|Vol. 19, No. 9||Oct. 28, 1999|
Successful faculty invariably report that they had a mentor-"one of those great people who took an interest in them, early in life," according to Provost Mel Schiavelli.
A $500,000 gift from renowned South Pole explorer Martin A. Pomerantz and his wife, Molly Pomerantz, will make it possible to provide UD students with one more outstanding faculty mentor, Schiavelli said Oct. 27 during a press conference at Clayton Hall.
Pomerantz, who served as director of the Bartol Research Institute from 1959 until 1986, told reporters that his gift reflects his "special connection" with the University.
"I believe very strongly in the mission of Delaware... which is to do research at the cutting edge," Pomerantz explained. "Conditions here are just outstanding to support that effort."
Because education and research are "inextricably intertwined," Pomerantz said, students must have opportunities to work closely with senior faculty researchers.
Recruiting and retaining excellent faculty members is a top priority for UD, and a central goal of the ongoing capital campaign, President David P. Roselle said.
Recommendations to fill the Martin A. Pomerantz Chair of Physics and Astronomy will be reviewed by a faculty committee and by Bartol President Norman F. Ness, as well as Thomas M. DiLorenzo, dean of the College of Arts and Science, and others, Schiavelli said.
Now living in Alabama, Pomerantz was among the first to recognize the value of Antarctica as "the world's coldest laboratory," Roselle said. Over Antarctica, a window in the Earth's magnetic field permits the entry of cosmic particles from space. In addition, data collection is not interrupted by clouds or the setting sun, Bartol researchers explained in a videotaped tribute to Pomerantz, which was shown at the press conference.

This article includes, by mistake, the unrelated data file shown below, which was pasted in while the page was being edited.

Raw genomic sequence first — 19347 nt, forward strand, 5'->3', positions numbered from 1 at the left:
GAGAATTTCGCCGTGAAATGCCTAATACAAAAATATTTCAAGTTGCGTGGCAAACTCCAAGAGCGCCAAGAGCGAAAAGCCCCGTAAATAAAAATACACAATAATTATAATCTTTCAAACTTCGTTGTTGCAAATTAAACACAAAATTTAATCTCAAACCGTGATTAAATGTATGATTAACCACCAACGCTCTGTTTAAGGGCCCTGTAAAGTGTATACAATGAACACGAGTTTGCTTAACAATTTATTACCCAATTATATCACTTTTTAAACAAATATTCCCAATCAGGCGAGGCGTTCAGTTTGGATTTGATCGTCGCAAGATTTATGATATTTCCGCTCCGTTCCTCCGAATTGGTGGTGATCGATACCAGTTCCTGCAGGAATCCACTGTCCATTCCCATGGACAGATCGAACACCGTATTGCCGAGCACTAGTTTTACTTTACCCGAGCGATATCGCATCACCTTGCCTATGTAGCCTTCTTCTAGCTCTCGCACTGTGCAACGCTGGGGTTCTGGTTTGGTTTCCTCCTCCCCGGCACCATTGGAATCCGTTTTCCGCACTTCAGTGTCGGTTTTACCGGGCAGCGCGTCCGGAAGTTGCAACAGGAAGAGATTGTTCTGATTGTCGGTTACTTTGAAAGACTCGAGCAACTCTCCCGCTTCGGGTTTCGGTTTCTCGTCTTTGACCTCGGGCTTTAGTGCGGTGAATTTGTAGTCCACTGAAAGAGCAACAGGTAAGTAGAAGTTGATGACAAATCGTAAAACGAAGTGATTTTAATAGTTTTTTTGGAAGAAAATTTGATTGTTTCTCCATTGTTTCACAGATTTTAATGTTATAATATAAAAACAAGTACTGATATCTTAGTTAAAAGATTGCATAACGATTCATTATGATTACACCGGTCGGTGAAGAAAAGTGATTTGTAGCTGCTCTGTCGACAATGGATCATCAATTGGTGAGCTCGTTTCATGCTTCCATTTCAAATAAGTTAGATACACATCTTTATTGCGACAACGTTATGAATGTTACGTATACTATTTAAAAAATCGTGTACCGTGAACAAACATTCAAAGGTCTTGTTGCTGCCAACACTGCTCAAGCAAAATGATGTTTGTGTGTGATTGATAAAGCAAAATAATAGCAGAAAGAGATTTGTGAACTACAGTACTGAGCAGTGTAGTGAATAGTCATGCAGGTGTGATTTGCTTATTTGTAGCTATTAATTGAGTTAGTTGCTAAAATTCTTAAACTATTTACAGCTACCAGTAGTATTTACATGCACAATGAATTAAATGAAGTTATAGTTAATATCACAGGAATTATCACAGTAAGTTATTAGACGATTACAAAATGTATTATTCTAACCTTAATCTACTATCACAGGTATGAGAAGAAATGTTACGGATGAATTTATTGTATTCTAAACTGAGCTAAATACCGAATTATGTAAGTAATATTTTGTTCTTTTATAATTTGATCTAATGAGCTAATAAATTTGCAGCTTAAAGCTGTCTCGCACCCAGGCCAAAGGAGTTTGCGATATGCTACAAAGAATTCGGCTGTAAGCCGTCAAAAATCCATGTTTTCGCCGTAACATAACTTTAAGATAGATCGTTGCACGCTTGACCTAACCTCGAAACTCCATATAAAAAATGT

"Much of what we currently know about the universe and its formation, we owe to Dr. Pomerantz," Roselle said as he thanked Molly and Martin Pomerantz. "Isn't it a nice thing, that a retired employee has chosen to come back and give us a very generous gift?"
The Pomerantz legacy "is both a spirit of adventure in scientific research, as well as the maintenance of very high standards," Ness said on the videotape, created by Information Technologies/University Media Services.
Today, neutron monitors in Greenland, Delaware and Antarctica-part of a scientific base designated by the National Science Foundation as the Pomerantz Tableland-allow scientists to study highly energetic cosmic rays that constantly bombard the Earth.
Research based in Antarctica offers both fundamental and practical insights, Pomerantz said. Understanding "space weather," for example, helps researchers predict cosmic disturbances that can affect the electrical grid on Earth. Certain Antarctic studies also have been useful for investigating the impacts of space radiation on astronauts and spacecraft, he added.
Born in Brooklyn Dec. 17, 1916, Pomerantz said he first began conducting research at Bartol while he was still pursuing a master's degree. Working with Bartol "has been my only job," he quipped at the press event. "I started as a graduate student... and essentially stayed on!"
Pomerantz served as research assistant for Bartol from 1938 until 1941, then became a research fellow. After completing his doctoral education and carrying the National Geographic Society flag to the South Pole, he assumed a leadership role at Bartol.
His pioneering research now benefits the current generation of UD students and Bartol scientists like postdoctoral fellow Glenn Spiczak. "The opportunity I've been given to go [to the South Pole] is a direct result of Dr. Pomerantz's work," Spiczak explained on the videotape. "The Pomerantz endowed chair position will allow [UD] to bring in some more well-known researchers to Bartol and also create opportunities for a lot more young scientists like myself to come to Bartol and continue on with his research."